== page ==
But okay, okay…
Under what state laws is marijuana legal?
Right now, only two states, Colorado and Washington, have laws permitting the recreational use of marijuana.
Are other states considering legalizing recreational marijuana?
In New Hampshire, the House of Representatives recently voted down a bill to legalize recreational marijuana—despite passing it in January—due to lack of support from the state Senate and Democratic Gov. Maggie Hassan. And in Missouri, the primary sponsor of a legalization bill introduced earlier this year ultimately removed the bill from consideration this legislative session.
In Alaska, a recreational marijuana legalization initiative will be on the August 19 primary ballot, while efforts are still underway in Washington, D.C., Oregon, and Vermont to get enough signatures to put legalizing recreational marijuana up for a vote in the fall.
California activists failed to get the signatures needed by April to get a recreational marijuana referendum on the state's November ballot. Marijuana legalization advocates in several other states are directing efforts toward getting the issue on their state ballots in 2016.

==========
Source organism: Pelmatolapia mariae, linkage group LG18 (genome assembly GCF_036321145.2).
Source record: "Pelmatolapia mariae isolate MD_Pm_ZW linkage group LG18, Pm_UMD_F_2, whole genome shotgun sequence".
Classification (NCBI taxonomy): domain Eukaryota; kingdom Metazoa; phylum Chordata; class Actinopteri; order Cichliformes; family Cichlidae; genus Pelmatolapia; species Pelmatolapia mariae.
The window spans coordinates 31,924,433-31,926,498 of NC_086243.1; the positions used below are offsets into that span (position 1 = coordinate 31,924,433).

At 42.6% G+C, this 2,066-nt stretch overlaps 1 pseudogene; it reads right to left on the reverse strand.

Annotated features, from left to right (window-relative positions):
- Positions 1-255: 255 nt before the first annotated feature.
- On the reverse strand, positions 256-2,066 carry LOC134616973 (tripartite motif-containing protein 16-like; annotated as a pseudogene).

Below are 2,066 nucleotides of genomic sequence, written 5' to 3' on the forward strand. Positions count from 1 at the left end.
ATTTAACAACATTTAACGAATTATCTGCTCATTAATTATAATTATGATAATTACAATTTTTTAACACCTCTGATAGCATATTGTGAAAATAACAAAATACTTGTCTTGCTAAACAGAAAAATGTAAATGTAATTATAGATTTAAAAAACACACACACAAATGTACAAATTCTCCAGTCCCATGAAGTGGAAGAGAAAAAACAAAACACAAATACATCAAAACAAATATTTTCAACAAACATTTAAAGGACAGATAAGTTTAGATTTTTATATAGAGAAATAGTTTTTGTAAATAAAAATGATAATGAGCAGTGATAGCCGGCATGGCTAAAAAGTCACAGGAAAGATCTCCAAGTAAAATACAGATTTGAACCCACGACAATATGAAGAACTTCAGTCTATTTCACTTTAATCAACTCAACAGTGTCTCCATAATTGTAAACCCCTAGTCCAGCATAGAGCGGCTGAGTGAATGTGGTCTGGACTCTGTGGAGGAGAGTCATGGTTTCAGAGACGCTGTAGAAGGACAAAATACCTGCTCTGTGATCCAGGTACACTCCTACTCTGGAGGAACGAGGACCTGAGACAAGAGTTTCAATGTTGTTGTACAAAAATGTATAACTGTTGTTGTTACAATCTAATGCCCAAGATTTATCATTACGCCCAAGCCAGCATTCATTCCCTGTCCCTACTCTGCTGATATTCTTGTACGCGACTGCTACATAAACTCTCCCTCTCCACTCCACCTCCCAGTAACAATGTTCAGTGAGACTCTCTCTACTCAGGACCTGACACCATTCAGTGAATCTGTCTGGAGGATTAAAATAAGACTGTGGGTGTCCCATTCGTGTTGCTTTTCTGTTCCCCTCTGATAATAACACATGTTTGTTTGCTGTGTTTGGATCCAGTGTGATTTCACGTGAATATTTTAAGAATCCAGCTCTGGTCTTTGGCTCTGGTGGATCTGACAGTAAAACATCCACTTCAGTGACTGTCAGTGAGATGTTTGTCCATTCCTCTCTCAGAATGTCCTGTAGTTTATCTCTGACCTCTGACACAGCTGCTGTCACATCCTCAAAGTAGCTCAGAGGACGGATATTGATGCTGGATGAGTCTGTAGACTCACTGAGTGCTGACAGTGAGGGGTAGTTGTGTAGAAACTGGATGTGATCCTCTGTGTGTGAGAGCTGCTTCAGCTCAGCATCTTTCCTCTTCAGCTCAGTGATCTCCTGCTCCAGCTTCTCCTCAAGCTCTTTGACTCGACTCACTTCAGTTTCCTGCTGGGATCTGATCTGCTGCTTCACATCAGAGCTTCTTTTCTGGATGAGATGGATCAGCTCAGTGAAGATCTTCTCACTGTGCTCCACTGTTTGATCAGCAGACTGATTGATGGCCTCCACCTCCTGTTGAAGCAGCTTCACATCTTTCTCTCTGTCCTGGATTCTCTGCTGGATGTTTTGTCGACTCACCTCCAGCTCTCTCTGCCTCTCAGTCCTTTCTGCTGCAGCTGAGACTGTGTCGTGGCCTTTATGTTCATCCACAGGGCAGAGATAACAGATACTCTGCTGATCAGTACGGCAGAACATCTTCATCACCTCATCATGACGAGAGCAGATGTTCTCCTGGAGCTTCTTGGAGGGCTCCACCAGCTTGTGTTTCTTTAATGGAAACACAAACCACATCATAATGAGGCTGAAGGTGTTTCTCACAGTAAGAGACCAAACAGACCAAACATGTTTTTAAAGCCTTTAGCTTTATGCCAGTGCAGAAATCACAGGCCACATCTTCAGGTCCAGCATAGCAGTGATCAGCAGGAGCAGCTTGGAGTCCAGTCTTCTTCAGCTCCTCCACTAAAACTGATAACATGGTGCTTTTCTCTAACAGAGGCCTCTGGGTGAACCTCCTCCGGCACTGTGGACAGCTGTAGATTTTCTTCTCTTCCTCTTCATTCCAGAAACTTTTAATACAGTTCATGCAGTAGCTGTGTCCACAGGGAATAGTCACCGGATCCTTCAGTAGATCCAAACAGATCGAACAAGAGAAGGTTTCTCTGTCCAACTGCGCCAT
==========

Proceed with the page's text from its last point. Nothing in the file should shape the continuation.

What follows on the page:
Which states currently permit medical marijuana use?
Medical marijauna is now legal, in some form, in 22 states and the District of Columbia. States with legal medical marijuana schemes include: Alaska, Arizona, California, Colorado, Connecticut, Delaware, Hawaii, Illinois, Maine, Maryland, Massachusetts, Michigan, Minnesota, Montana, Nevada, New Hampshire, New Jersey, New Mexico, Oregon, Rhode Island, Vermont, and Washington.
Utah recently passed a bill legalizing medicinal marijuana products with low levels of THC for patients with epilepsy or seizures only.
Which states are currently considering legalizing medical marijuana?
Florida residents will vote on Amendment 2, which would legalize medical marijuana, this fall.
Activists are still gathering signatures to get medical marijuana initiatives placed on the November 2014 ballots in Nebraska and Ohio.